California Lawyers Association

Criminal Law eNews

Articles and updates from the Criminal Law Section eNews

We have included links to SCOTUSblog in case you want to learn more about these cases. Read more
Ciminelli v. United States, No. 21-1170 Issue: Whether the Second Circuit’s “right to control” theory of fraud—which treats the deprivation of complete and accurate information bearing on a person’s economic decision as a species of property fraud—states a valid basis for liability under the federal wire fraud statute, 18 U.S.C. § 1343. Read more
The United States Sentencing Commission has recently introduced a significant adjustment for zero-point offenders through a newly created Section 4C1.1 of the U.S. Sentencing Guidelines that would go into effect on November 1, 2023. This adjustment acknowledges that defendants with no criminal history points (zero-point offenders) should be treated differently during sentencing. Read more
Issue: Whether the Arizona Supreme Court’s holding that Arizona Rule of Criminal Procedure 32.1(g) precluded post-conviction relief is an adequate and independent state-law ground for the judgment.Holding: The Arizona Supreme Court’s holding below — that Lynch v. Arizona did not represent a “significant change in the law” for purposes of permitting John Montenegro Cruz to file a successive petition for state postconviction relief under Arizona Rule of Criminal Procedure 32.1(g) Read more
We’ve just read the opposition brief in our big case. Now we are considering drafting our reply brief without including the four-letter words that recently echoed from our office walls. Read more
 The U.S. Supreme Court's current ideological divide may be the sharpest we've seen in a long time. Yet the justices do unite in one key respect: The current court boasts some of the best opinion writers in American legal history.  Read more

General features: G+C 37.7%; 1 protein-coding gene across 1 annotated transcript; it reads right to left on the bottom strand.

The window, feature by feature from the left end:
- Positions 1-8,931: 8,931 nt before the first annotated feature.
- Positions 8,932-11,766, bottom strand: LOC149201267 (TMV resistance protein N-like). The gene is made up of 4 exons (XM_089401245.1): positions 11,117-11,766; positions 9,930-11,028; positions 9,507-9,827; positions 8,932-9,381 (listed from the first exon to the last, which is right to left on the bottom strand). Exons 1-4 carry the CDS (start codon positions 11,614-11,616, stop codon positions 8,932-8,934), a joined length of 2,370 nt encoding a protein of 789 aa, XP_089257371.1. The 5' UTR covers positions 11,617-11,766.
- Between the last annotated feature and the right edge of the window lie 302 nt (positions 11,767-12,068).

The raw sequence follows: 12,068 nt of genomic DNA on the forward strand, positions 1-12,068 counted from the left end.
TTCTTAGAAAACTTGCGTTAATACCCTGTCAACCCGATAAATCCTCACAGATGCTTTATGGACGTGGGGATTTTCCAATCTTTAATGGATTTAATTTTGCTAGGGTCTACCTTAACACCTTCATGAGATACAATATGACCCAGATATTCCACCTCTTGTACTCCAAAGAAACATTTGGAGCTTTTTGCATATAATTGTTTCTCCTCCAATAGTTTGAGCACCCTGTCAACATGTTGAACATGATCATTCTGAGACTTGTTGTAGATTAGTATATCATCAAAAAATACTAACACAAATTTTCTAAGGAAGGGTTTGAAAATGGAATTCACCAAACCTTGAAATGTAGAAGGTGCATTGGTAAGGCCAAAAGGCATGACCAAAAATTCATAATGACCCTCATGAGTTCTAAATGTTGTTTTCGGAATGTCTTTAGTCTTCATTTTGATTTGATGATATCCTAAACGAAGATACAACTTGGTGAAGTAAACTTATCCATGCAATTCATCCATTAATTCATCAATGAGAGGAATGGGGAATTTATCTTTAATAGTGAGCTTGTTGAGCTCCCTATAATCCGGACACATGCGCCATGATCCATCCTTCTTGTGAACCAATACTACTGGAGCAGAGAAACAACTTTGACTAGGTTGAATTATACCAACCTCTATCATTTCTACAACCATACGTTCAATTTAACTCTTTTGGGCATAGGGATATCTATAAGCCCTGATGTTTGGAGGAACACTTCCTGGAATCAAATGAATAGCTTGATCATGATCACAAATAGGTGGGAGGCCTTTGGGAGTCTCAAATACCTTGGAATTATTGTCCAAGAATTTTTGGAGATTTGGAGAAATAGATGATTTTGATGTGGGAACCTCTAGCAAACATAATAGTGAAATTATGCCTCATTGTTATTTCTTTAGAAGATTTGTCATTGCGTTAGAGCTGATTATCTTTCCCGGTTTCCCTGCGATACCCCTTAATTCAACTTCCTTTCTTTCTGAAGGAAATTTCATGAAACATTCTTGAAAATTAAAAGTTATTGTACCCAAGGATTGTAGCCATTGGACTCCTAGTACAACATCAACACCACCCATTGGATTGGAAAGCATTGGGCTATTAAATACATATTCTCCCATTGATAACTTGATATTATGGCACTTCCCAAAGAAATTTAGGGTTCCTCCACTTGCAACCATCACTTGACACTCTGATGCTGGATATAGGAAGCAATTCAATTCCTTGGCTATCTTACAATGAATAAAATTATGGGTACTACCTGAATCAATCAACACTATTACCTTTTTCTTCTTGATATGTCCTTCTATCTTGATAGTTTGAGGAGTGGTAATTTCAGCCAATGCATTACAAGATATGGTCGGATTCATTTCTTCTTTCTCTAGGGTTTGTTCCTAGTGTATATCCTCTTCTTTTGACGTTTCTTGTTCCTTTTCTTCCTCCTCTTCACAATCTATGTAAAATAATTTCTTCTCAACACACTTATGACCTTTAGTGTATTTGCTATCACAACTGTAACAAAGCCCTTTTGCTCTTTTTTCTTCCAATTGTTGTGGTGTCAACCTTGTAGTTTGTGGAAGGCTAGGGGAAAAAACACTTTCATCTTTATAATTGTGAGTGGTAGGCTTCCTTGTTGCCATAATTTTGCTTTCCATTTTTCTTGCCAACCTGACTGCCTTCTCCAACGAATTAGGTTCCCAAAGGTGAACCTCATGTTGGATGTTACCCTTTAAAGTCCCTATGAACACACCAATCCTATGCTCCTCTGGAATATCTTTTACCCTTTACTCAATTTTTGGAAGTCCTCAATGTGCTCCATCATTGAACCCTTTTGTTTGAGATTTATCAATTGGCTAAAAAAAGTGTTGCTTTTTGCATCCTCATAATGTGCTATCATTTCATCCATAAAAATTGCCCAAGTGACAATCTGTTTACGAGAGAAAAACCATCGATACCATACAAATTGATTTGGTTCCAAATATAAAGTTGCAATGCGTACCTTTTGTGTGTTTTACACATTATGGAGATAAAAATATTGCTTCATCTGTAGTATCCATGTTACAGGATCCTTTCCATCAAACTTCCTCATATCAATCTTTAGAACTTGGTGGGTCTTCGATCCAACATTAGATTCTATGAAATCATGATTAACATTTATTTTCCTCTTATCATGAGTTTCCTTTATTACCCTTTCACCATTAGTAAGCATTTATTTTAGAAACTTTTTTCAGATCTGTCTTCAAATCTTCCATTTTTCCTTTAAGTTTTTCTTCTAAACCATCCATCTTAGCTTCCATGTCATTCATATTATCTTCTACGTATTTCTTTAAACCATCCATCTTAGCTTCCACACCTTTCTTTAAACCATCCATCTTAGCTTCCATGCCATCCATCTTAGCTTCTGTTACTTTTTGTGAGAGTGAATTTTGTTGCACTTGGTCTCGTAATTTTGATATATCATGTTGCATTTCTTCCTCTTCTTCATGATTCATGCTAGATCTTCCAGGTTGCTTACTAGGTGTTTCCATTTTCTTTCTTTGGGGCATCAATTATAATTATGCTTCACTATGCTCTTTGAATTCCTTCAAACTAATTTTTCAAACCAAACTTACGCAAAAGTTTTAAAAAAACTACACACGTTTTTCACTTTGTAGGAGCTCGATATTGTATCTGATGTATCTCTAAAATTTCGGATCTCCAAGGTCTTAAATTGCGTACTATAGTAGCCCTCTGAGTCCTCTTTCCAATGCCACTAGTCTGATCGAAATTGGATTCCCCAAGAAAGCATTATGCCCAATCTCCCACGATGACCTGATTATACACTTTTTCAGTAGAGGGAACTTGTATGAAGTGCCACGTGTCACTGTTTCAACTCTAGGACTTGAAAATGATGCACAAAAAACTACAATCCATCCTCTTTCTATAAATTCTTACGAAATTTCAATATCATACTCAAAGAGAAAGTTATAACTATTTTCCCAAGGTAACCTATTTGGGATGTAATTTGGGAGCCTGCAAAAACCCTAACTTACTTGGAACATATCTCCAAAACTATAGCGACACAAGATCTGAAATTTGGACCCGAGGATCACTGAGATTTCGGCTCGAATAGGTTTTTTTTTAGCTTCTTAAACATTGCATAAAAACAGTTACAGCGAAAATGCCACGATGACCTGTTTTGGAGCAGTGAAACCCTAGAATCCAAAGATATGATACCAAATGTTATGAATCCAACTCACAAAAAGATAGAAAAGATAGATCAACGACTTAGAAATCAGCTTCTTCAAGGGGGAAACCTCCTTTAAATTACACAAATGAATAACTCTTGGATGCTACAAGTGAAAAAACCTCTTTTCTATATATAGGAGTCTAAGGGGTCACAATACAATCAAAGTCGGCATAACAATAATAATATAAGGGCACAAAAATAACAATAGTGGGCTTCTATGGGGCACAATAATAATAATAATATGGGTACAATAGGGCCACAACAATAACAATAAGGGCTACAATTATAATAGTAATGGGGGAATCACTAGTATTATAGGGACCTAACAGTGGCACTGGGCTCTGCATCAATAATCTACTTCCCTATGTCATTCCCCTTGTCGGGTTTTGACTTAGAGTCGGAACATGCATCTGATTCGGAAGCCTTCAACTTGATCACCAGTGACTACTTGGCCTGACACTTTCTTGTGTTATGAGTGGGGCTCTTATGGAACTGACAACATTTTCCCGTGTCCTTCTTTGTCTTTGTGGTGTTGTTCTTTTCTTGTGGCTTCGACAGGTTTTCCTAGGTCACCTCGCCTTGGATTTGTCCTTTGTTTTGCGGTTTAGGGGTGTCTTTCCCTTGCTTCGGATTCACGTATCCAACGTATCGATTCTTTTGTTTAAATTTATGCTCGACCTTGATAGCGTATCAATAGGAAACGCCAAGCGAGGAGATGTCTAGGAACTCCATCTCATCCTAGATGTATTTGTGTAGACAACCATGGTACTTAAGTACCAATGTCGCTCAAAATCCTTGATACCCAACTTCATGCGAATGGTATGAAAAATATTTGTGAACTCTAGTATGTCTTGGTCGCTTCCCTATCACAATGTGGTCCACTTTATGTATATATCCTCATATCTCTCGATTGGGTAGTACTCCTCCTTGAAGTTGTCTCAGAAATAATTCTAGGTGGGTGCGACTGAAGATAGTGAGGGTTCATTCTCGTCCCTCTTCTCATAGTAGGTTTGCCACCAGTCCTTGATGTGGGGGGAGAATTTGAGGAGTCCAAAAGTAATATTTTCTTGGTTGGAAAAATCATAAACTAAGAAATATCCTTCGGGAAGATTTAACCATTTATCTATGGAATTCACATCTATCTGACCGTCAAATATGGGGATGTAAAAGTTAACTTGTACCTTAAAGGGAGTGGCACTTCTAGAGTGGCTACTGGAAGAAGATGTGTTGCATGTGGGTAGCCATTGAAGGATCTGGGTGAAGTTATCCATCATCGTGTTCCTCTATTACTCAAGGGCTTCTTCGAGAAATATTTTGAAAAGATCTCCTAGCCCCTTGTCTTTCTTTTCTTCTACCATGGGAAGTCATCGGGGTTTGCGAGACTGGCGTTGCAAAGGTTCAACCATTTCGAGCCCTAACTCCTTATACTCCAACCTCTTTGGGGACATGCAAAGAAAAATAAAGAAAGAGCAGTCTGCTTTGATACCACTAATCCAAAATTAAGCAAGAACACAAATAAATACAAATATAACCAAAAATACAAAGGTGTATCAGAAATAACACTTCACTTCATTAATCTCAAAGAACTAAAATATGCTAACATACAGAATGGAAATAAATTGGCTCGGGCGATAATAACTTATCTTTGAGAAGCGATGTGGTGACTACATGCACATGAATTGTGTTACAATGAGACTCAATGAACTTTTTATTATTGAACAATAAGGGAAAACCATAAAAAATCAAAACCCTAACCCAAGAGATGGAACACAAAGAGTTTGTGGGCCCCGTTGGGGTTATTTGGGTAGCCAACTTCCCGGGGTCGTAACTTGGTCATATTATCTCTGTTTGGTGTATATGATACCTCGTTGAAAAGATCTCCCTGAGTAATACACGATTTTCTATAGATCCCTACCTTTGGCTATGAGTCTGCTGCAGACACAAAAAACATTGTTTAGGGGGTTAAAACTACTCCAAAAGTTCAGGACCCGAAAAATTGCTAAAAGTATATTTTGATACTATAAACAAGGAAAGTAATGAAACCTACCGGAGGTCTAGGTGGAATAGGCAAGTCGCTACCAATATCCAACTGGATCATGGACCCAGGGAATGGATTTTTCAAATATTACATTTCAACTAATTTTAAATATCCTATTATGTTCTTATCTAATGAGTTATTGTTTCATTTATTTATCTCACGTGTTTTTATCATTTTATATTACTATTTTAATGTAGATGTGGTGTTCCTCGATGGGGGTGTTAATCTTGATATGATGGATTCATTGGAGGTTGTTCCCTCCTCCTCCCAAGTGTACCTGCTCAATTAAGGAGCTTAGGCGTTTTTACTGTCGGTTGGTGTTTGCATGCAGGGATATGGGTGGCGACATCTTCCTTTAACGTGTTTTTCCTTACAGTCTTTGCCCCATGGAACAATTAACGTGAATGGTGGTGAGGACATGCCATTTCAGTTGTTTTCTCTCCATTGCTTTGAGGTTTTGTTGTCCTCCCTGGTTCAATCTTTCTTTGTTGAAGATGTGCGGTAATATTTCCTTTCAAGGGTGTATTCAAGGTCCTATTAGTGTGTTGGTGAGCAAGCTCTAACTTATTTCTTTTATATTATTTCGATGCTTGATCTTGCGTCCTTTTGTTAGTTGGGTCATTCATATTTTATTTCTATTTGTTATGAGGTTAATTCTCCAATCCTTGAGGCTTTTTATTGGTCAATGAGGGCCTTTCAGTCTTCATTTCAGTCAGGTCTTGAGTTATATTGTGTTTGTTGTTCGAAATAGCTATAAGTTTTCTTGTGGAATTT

Todd Bequette has been a criminal defense attorney in Alameda County for over 25 years. He was born and raised in Gridley, a small town in Northern California. He attended Georgetown Law and received his undergraduate degree from the University of the Pacific. He’s also serves annually on the faculty of the Stanford Law School Trial Skills Workshop. He represents clients in some of the most serious criminal cases in Alameda County, and is frequently in trial on homicides. Read more
Brown v. Davenport, No. 20-826 Issue: Whether a federal habeas court may grant relief based solely on its conclusion that the test from Brecht v. Abrahamson is satisfied, as the U.S. Court of Appeals for the 6th Circuit held, or whether the court must also find that the state court’s application of Chapman v. California was unreasonable under 28 U.S.C. § 2254(d)(1), as the U.S. Courts of Appeals for the 2nd, 3rd, 7th, 9th and 10th Circuits have held. Read more
The Criminal Law Section would like to acknowledge the contributions of Donald H. Heller, who recently passed away. Don was a member of the Criminal Law Section Executive Committee. Even as he battled cancer, Don was an active participant in our ExCom. His many comments and ideas were always powerful and thought provoking. He was truly dedicated to the improvement of the criminal justice system. Read more
This legislative year there are several bills working their way through the legislature that can have significant impact on the work of criminal attorneys. Many may evolve as they work their way through the legislative committee process. CLA has a bill tracker website that gets updated and is good source for getting information about proposed legislation. One significant piece of legislation that touches upon the work of criminal attorneys is the CARES court proposal by Governor Gavin Newsom. It is a proposal to introduce a new civil court that according to a fact sheet on the California Health and Human Services website Read more

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